Art

Click here to see the “Phecomelic Child” sculpture by Jesse Berlin

Drawings and Sketches from the Creative Visions elective and Anatomical Drawing elective at Mount Sinai Medical School, which will be featured in Episodes 02 and 03 of the podcast.

Dr. Joy Reidenberg is a Professor of Medical Education, a comparative anatomist, and an artist, at the Mount Sinai School of Medicine.  Her work involves studying the upper airway of mammals. She will be featured in Episode 02 and 03 of the podcast.

Student sketch of Dr. Joy Reidenberg,  a Professor of Medical Education, a comparative anatomist, and an artist, at the Mount Sinai School of Medicine. Her work involves studying the upper airway of mammals. She will be featured in Episode 02 and 03 of the podcast.

Sketch by Dr. Joy Reidenberg of a man with Bell's Palsy.

Sketch by Dr. Joy Reidenberg of a man with Bell’s Palsy.

Sketch of radial nerve palsy by Dr. Reidenberg.

Sketch of radial nerve palsy by Dr. Reidenberg.

Sketch of nude with musculature delineated, by Dr. Joy Reidenberg.

Sketch of nude with musculature delineated, by Dr. Joy Reidenberg.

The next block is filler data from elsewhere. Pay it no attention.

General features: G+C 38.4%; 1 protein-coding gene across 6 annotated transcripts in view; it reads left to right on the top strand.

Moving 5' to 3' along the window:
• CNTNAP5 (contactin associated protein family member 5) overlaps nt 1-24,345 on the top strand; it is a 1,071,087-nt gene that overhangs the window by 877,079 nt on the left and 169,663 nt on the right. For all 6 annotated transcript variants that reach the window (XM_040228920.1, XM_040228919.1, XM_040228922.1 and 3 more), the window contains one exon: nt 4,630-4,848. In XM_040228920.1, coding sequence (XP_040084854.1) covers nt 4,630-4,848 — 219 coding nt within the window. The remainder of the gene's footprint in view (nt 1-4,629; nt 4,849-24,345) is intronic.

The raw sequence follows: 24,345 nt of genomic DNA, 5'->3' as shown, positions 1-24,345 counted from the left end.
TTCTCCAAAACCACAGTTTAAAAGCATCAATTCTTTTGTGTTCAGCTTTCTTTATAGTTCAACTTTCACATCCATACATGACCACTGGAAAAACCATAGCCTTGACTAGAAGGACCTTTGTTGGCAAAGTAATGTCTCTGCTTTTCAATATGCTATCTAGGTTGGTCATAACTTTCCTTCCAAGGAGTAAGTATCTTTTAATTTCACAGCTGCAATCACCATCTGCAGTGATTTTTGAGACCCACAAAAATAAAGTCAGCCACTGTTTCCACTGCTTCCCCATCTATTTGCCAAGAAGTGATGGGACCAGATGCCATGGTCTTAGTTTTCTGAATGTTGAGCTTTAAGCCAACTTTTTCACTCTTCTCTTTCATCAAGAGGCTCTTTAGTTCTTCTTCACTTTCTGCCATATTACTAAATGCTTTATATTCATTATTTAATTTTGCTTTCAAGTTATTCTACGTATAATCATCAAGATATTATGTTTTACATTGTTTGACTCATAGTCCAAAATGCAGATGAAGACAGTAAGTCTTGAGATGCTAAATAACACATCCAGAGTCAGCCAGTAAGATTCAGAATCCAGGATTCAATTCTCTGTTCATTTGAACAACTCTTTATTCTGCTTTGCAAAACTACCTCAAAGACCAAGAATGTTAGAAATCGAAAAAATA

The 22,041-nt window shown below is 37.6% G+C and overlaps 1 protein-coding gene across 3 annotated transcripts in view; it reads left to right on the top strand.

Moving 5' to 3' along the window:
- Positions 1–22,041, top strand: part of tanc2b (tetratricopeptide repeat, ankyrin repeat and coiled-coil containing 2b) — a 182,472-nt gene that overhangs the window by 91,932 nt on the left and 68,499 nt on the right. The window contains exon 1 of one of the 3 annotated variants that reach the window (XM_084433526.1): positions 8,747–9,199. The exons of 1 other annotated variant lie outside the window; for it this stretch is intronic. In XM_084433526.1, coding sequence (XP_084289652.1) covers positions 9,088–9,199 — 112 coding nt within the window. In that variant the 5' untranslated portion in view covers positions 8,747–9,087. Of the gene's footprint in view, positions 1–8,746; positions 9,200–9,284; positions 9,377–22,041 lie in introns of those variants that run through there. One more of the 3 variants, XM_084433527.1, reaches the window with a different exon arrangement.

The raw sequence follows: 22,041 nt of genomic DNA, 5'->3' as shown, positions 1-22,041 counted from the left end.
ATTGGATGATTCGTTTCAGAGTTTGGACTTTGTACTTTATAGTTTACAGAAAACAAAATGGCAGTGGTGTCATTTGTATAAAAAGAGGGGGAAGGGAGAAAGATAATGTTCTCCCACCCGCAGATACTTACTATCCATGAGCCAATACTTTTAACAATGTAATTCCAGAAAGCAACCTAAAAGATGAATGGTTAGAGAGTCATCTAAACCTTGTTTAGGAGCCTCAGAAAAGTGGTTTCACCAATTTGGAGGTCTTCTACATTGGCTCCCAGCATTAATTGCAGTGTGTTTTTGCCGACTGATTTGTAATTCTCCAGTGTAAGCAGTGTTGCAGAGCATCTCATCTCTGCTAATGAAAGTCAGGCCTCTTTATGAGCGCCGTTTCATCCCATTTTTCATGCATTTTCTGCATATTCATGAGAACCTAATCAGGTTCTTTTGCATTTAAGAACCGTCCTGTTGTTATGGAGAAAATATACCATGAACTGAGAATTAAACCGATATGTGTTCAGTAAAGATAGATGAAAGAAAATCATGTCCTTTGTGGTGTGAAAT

Sketch of sitting nude model by Dr. Joy Reidenberg.

Drawing of a sitting nude model by Dr. Joy Reidenberg.

Student sketch of lying nude model with anatomy delineated.

Student sketch of lying nude model with anatomy delineated.

Student sketch of nude model.

Student drawing of nude model.

Student drawing of nude model.

Student drawing of nude model.

Student drawing of nude model.

Student sketch of nude model.

In the next set of sketches, a student was asked to draw a porpoise skull first with both eyes open, then with one eye closed.

Student drawing of porpoise skull with both eyes open.

Student sketch of porpoise skull with both eyes open.

With stereo vision, the tendency is to “look around the corner” and then to flatten this expanded image onto a flat page, distorting the proportions.

Porpoise head drawn by student with one eye closed.

Porpoise head sketched by student with one eye closed.

Paradoxically, with one eye closed, the sketch becomes more “photographic,” by restricting the information that the eye and brain take in.  These differences in perception will be further discussed in Episodes 02 and 03 of the podcast.

 

In the next set of images, Dr. Reidenberg drew objects that were held in her hand but never seen, first with eyes closed, then with eyes open but from memory of their feel.

Objects felt in the hand but not seen, then drawn without opening eyes.

Objects felt in the hand but not seen, then sketched without opening eyes.

Objects drawn from memory of their feel but with eyes open when drawing.

Objects drawn from memory of their feel but with eyes open when sketching.

 

 

 

 

 

 

 

 

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